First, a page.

PNGCC towards reweaving ecological framework

 

The Papua New Guinea Council of Churches is aiming to deepen the renewal process that began in 2016 and to reweave the PNG Household towards a PNG Ecological Framework for Development (PNG EFD). 

 

‘Reweaving the Ecological Mat of PNG’ was the theme of a week-long conference hosted by the PNGCC at the Catholic Bishops Conference that was held from 19th to 23rd August.

 

According to a press release by PNGCC, once this framework is developed, it will be used as a guide for a national policy formulation and analysis, for the churches mission to work with village and community and for political advocacy. The churches realize the need for change in the current development paradigm.

 

They acknowledge that they also contributed to the “brokenness of our PNG Household” and recognize that they have the moral authority to envision a liberating reality for Papua New Guinea. Throughout the EFD conversation, the churches have committed to three key pillars.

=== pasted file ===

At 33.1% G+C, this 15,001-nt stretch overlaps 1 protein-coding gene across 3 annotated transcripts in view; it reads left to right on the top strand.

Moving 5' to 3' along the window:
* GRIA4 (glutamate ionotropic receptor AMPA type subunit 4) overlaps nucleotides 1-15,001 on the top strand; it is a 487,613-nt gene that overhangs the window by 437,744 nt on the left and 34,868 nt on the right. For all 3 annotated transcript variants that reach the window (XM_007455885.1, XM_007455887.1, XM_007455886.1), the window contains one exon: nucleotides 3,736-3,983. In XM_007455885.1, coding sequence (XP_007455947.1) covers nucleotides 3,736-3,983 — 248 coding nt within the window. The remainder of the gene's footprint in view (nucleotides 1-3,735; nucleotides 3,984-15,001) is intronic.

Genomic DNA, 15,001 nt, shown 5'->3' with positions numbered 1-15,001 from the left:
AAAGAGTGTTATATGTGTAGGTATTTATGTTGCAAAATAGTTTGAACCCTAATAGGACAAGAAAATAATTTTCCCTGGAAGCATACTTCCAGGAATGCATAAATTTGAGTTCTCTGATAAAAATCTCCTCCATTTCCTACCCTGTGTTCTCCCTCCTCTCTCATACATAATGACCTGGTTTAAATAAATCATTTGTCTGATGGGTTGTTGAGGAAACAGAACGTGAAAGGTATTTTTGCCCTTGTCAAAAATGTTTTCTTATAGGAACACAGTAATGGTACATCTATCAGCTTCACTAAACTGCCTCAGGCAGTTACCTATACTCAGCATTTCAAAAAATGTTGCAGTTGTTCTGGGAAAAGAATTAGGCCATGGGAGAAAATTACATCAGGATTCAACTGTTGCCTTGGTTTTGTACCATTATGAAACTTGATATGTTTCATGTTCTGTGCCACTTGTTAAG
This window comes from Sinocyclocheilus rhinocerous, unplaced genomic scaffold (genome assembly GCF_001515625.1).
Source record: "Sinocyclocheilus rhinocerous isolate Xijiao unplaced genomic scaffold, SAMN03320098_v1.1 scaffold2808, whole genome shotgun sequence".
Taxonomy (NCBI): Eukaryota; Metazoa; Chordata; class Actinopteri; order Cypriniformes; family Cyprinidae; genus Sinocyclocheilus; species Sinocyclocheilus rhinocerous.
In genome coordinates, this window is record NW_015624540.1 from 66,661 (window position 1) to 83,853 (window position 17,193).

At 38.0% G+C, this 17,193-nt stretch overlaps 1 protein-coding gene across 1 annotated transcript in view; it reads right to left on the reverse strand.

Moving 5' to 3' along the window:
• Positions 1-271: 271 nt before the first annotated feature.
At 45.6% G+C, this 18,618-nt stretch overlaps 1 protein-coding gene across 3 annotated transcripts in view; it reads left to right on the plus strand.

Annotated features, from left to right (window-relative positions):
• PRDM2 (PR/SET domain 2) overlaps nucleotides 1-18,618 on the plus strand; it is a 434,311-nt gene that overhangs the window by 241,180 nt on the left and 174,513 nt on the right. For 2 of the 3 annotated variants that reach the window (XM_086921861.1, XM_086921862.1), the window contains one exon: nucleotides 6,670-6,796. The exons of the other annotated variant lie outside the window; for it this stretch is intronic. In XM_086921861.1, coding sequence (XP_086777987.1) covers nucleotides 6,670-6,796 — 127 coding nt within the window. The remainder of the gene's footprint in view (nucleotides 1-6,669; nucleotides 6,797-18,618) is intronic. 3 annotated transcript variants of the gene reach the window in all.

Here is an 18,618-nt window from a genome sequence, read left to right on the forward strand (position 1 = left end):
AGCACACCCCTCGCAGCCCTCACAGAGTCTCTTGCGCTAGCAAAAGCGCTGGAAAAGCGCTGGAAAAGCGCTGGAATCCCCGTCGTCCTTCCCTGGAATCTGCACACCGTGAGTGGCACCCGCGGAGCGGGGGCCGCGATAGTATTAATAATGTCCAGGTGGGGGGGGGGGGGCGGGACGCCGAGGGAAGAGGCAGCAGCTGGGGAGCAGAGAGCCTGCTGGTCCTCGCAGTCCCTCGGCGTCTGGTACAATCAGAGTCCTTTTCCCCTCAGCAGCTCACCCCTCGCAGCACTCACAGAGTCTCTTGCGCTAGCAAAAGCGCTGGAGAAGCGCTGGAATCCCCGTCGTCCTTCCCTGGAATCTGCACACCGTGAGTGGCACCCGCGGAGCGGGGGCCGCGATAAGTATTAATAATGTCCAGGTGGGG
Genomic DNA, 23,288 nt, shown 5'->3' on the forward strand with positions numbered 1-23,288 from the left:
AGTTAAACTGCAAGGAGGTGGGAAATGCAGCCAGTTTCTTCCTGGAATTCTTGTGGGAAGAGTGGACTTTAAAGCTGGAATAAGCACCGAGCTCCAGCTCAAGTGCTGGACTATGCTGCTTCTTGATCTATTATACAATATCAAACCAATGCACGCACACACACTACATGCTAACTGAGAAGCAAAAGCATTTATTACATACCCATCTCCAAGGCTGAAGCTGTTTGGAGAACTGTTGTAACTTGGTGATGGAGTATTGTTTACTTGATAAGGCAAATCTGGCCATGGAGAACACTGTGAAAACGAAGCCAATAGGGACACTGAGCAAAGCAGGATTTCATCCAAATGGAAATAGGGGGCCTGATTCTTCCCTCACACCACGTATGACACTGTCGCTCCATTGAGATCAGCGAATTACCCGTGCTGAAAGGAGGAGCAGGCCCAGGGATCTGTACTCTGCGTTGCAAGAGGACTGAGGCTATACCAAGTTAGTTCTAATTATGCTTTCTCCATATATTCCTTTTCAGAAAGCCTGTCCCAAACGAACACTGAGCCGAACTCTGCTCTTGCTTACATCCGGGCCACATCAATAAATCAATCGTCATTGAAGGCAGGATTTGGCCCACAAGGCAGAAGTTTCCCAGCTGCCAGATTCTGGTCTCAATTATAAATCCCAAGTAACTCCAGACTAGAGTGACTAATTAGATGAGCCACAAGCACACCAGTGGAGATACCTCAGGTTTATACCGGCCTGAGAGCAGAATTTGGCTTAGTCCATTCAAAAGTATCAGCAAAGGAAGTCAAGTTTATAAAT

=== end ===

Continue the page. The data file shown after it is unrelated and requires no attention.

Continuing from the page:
They include;

1. The Political system needs a new direction, 

2. Development needs a new model and to focus on home-grown initiatives and the development of people and 

3. The relationship between men and women needs to be with mutual respect and love and respect between God and his people.

The conference engaged speakers from the Pacific Theological College in Suva, Fiji, the Pacific Conference of Churches, Reverend Roger Joseph, General Secretary for PNGCC, Church Leaders and representatives from the 7 Main Line Churches in PNG and other Pacific Island Nations. There were also leaders from the Government such as Hon Bryan Kramer, MP for Madang Open, Hon Gary Juffa, Governor for Oro Province, Sir Arnold Amet, Bp Rochus Tatamai and Cardinal Sir John Ribat who were present as guest speakers. 

 

Sixty conference participants mainly; Heads of Churches, women, youth and CSOs, from Fiji, Rotuma, Samoa, Solomon Islands, Hawaii and PNG were present at the conference. 

 

The main topics that were discussed included ecological issues; mainly land grabbing and seabed mining, climate change, violence, self-determination and a call for partnerships. 

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